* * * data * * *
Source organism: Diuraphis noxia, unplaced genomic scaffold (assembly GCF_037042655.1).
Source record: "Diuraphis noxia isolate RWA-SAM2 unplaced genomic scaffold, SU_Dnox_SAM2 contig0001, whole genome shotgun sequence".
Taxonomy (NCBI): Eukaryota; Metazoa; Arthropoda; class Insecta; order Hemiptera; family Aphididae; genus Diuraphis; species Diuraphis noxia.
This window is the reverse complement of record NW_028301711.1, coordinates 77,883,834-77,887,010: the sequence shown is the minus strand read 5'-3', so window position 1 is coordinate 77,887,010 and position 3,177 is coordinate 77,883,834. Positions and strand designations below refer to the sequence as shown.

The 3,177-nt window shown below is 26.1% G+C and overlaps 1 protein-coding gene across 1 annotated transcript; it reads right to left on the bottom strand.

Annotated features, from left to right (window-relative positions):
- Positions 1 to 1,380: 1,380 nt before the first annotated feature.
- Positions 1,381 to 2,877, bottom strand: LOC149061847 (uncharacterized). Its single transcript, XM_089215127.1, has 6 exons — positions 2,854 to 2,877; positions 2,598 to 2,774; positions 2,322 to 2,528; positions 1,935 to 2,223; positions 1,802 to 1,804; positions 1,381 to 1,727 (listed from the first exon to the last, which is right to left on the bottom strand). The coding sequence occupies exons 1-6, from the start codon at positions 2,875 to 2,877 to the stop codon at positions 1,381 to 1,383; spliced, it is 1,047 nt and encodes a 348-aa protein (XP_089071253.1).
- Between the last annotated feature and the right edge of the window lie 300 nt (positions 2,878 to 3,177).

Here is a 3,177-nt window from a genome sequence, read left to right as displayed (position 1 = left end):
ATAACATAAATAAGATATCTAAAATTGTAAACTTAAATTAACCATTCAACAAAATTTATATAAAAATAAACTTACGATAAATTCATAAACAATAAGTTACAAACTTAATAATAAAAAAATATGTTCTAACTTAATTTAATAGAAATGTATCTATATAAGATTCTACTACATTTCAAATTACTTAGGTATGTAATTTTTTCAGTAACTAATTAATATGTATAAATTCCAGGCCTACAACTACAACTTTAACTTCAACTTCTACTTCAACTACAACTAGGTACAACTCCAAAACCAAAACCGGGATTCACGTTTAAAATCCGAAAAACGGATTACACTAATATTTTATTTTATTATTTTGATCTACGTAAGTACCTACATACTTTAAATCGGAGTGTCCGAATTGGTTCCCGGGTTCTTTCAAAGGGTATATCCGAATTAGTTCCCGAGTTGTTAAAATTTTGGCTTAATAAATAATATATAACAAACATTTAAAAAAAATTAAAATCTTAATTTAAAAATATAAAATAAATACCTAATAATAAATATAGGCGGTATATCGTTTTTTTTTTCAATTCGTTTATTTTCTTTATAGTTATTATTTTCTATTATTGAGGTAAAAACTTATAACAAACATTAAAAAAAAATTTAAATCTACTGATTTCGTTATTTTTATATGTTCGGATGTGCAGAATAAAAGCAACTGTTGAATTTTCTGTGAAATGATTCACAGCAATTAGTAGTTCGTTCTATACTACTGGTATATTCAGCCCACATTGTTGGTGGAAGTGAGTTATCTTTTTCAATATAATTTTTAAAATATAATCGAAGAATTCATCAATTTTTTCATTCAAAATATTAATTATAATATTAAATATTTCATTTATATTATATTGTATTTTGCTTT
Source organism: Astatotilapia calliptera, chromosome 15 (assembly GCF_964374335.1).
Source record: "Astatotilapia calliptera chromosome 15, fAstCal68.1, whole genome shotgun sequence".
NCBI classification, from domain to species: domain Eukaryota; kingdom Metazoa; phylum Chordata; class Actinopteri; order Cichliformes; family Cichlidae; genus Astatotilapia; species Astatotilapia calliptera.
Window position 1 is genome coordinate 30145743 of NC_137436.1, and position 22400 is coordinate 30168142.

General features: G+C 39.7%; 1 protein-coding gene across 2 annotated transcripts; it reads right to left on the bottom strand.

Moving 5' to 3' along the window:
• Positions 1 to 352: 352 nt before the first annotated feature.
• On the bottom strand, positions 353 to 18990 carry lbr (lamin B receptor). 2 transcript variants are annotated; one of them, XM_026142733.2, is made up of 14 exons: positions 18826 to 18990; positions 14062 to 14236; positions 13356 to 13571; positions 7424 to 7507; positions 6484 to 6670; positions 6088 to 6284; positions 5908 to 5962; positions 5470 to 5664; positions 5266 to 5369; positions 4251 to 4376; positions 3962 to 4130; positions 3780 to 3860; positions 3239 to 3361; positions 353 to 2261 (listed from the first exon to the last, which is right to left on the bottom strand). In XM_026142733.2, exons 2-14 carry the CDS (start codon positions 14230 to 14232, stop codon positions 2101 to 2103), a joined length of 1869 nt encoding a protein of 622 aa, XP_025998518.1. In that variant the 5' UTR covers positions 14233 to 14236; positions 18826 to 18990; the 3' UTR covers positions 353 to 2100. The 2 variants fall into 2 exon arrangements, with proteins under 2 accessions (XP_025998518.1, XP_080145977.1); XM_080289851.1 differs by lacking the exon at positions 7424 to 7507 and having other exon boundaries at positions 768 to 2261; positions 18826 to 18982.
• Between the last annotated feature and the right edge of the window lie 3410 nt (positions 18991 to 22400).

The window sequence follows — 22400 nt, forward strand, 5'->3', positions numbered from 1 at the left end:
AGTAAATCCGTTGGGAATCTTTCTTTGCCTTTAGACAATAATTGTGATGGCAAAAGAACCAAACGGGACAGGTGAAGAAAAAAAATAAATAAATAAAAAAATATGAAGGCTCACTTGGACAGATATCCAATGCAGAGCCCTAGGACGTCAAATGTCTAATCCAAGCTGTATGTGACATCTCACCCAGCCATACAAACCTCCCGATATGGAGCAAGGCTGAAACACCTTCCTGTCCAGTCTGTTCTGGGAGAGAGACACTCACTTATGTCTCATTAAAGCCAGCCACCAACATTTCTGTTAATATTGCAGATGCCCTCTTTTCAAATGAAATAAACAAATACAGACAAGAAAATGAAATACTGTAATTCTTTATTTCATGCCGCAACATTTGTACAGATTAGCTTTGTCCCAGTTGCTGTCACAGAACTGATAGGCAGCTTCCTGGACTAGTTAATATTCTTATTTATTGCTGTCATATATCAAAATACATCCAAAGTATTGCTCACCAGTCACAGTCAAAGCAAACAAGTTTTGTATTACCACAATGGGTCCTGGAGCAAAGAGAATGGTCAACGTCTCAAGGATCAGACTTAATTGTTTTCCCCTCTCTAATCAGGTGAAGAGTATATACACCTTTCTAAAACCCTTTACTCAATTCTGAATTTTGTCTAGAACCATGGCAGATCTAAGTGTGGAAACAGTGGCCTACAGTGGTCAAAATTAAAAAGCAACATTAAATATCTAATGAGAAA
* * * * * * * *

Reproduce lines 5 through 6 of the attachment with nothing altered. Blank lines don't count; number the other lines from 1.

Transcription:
The 3,177-nt window shown below is 26.1% G+C and overlaps 1 protein-coding gene across 1 annotated transcript; it reads right to left on the bottom strand.

Annotated features, from left to right (window-relative positions):